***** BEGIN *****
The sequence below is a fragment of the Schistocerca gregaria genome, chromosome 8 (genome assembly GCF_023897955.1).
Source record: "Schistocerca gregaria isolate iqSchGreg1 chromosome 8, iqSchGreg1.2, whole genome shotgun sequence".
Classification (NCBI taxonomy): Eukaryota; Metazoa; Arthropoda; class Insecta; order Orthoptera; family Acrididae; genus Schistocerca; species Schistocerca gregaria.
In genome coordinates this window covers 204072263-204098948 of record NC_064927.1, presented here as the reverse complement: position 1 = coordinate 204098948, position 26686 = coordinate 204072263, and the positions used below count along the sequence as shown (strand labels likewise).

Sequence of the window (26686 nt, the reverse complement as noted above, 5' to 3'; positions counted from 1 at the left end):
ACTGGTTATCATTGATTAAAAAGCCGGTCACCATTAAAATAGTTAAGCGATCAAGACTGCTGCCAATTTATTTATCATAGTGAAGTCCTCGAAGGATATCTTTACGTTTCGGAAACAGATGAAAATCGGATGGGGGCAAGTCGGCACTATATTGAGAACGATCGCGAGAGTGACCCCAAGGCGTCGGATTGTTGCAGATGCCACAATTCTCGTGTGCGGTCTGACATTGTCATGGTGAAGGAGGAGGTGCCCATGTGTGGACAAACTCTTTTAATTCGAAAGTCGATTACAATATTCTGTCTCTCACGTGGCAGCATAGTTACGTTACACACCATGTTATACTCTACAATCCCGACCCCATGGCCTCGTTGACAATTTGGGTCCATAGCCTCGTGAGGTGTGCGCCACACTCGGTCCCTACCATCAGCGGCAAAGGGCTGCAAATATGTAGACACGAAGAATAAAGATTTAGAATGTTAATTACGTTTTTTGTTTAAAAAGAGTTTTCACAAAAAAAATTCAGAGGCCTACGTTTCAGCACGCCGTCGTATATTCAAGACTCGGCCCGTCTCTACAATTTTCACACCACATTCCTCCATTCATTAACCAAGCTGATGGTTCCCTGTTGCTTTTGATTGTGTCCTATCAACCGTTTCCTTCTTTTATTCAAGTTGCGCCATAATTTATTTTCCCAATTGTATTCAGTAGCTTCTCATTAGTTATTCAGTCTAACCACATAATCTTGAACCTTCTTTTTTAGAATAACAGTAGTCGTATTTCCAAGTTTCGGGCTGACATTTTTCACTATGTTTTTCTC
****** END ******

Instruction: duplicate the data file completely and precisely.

The sequence below is a fragment of the Schistocerca gregaria genome, chromosome 8 (genome assembly GCF_023897955.1).
Source record: "Schistocerca gregaria isolate iqSchGreg1 chromosome 8, iqSchGreg1.2, whole genome shotgun sequence".
Classification (NCBI taxonomy): Eukaryota; Metazoa; Arthropoda; class Insecta; order Orthoptera; family Acrididae; genus Schistocerca; species Schistocerca gregaria.
In genome coordinates this window covers 204072263-204098948 of record NC_064927.1, presented here as the reverse complement: position 1 = coordinate 204098948, position 26686 = coordinate 204072263, and the positions used below count along the sequence as shown (strand labels likewise).

Sequence of the window (26686 nt, the reverse complement as noted above, 5' to 3'; positions counted from 1 at the left end):
ACTGGTTATCATTGATTAAAAAGCCGGTCACCATTAAAATAGTTAAGCGATCAAGACTGCTGCCAATTTATTTATCATAGTGAAGTCCTCGAAGGATATCTTTACGTTTCGGAAACAGATGAAAATCGGATGGGGGCAAGTCGGCACTATATTGAGAACGATCGCGAGAGTGACCCCAAGGCGTCGGATTGTTGCAGATGCCACAATTCTCGTGTGCGGTCTGACATTGTCATGGTGAAGGAGGAGGTGCCCATGTGTGGACAAACTCTTTTAATTCGAAAGTCGATTACAATATTCTGTCTCTCACGTGGCAGCATAGTTACGTTACACACCATGTTATACTCTACAATCCCGACCCCATGGCCTCGTTGACAATTTGGGTCCATAGCCTCGTGAGGTGTGCGCCACACTCGGTCCCTACCATCAGCGGCAAAGGGCTGCAAATATGTAGACACGAAGAATAAAGATTTAGAATGTTAATTACGTTTTTTGTTTAAAAAGAGTTTTCACAAAAAAAATTCAGAGGCCTACGTTTCAGCACGCCGTCGTATATTCAAGACTCGGCCCGTCTCTACAATTTTCACACCACATTCCTCCATTCATTAACCAAGCTGATGGTTCCCTGTTGCTTTTGATTGTGTCCTATCAACCGTTTCCTTCTTTTATTCAAGTTGCGCCATAATTTATTTTCCCAATTGTATTCAGTAGCTTCTCATTAGTTATTCAGTCTAACCACATAATCTTGAACCTTCTTTTTTAGAATAACAGTAGTCGTATTTCCAAGTTTCGGGCTGACATTTTTCACTATGTTTTTCTC